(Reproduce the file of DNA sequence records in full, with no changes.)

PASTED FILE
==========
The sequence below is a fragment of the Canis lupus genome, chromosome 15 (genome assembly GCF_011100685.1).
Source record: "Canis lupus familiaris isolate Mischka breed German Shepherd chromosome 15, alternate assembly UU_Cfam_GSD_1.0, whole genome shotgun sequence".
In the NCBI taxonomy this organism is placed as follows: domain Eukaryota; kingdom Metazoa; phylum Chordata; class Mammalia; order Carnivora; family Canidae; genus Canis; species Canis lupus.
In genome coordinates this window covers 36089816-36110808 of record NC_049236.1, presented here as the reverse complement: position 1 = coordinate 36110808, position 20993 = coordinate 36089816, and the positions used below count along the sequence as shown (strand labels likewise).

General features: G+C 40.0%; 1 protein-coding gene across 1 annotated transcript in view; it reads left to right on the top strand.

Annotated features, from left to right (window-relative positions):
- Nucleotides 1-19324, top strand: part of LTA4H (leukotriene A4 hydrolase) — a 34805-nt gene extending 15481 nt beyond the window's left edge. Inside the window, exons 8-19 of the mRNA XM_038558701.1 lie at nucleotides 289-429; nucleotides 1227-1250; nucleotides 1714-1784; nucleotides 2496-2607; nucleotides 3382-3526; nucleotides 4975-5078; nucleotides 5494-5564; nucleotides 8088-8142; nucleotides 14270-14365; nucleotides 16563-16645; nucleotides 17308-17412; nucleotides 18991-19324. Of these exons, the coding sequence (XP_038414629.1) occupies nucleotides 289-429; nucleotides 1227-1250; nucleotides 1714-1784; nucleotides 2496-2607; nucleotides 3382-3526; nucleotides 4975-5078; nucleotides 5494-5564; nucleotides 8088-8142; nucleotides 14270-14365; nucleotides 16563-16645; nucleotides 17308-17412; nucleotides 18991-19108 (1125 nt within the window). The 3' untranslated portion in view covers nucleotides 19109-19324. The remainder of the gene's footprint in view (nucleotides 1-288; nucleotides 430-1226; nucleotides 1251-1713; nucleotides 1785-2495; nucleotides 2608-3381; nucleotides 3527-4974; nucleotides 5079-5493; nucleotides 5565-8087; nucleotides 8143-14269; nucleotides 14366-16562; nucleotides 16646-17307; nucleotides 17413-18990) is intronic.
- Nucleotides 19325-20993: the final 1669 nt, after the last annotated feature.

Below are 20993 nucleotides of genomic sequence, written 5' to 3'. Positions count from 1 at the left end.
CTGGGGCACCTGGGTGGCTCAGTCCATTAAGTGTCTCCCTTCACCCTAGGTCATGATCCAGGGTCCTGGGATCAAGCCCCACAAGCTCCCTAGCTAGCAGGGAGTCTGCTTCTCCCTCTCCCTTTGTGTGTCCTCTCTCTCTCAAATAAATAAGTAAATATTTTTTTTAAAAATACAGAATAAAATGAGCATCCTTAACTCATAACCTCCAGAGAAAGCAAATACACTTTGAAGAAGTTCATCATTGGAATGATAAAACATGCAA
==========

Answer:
The sequence below is a fragment of the Canis lupus genome, chromosome 15 (genome assembly GCF_011100685.1).
Source record: "Canis lupus familiaris isolate Mischka breed German Shepherd chromosome 15, alternate assembly UU_Cfam_GSD_1.0, whole genome shotgun sequence".
In the NCBI taxonomy this organism is placed as follows: domain Eukaryota; kingdom Metazoa; phylum Chordata; class Mammalia; order Carnivora; family Canidae; genus Canis; species Canis lupus.
In genome coordinates this window covers 36089816-36110808 of record NC_049236.1, presented here as the reverse complement: position 1 = coordinate 36110808, position 20993 = coordinate 36089816, and the positions used below count along the sequence as shown (strand labels likewise).

General features: G+C 40.0%; 1 protein-coding gene across 1 annotated transcript in view; it reads left to right on the top strand.

Annotated features, from left to right (window-relative positions):
- Nucleotides 1-19324, top strand: part of LTA4H (leukotriene A4 hydrolase) — a 34805-nt gene extending 15481 nt beyond the window's left edge. Inside the window, exons 8-19 of the mRNA XM_038558701.1 lie at nucleotides 289-429; nucleotides 1227-1250; nucleotides 1714-1784; nucleotides 2496-2607; nucleotides 3382-3526; nucleotides 4975-5078; nucleotides 5494-5564; nucleotides 8088-8142; nucleotides 14270-14365; nucleotides 16563-16645; nucleotides 17308-17412; nucleotides 18991-19324. Of these exons, the coding sequence (XP_038414629.1) occupies nucleotides 289-429; nucleotides 1227-1250; nucleotides 1714-1784; nucleotides 2496-2607; nucleotides 3382-3526; nucleotides 4975-5078; nucleotides 5494-5564; nucleotides 8088-8142; nucleotides 14270-14365; nucleotides 16563-16645; nucleotides 17308-17412; nucleotides 18991-19108 (1125 nt within the window). The 3' untranslated portion in view covers nucleotides 19109-19324. The remainder of the gene's footprint in view (nucleotides 1-288; nucleotides 430-1226; nucleotides 1251-1713; nucleotides 1785-2495; nucleotides 2608-3381; nucleotides 3527-4974; nucleotides 5079-5493; nucleotides 5565-8087; nucleotides 8143-14269; nucleotides 14366-16562; nucleotides 16646-17307; nucleotides 17413-18990) is intronic.
- Nucleotides 19325-20993: the final 1669 nt, after the last annotated feature.

Below are 20993 nucleotides of genomic sequence, written 5' to 3'. Positions count from 1 at the left end.
CTGGGGCACCTGGGTGGCTCAGTCCATTAAGTGTCTCCCTTCACCCTAGGTCATGATCCAGGGTCCTGGGATCAAGCCCCACAAGCTCCCTAGCTAGCAGGGAGTCTGCTTCTCCCTCTCCCTTTGTGTGTCCTCTCTCTCTCAAATAAATAAGTAAATATTTTTTTTAAAAATACAGAATAAAATGAGCATCCTTAACTCATAACCTCCAGAGAAAGCAAATACACTTTGAAGAAGTTCATCATTGGAATGATAAAACATGCAA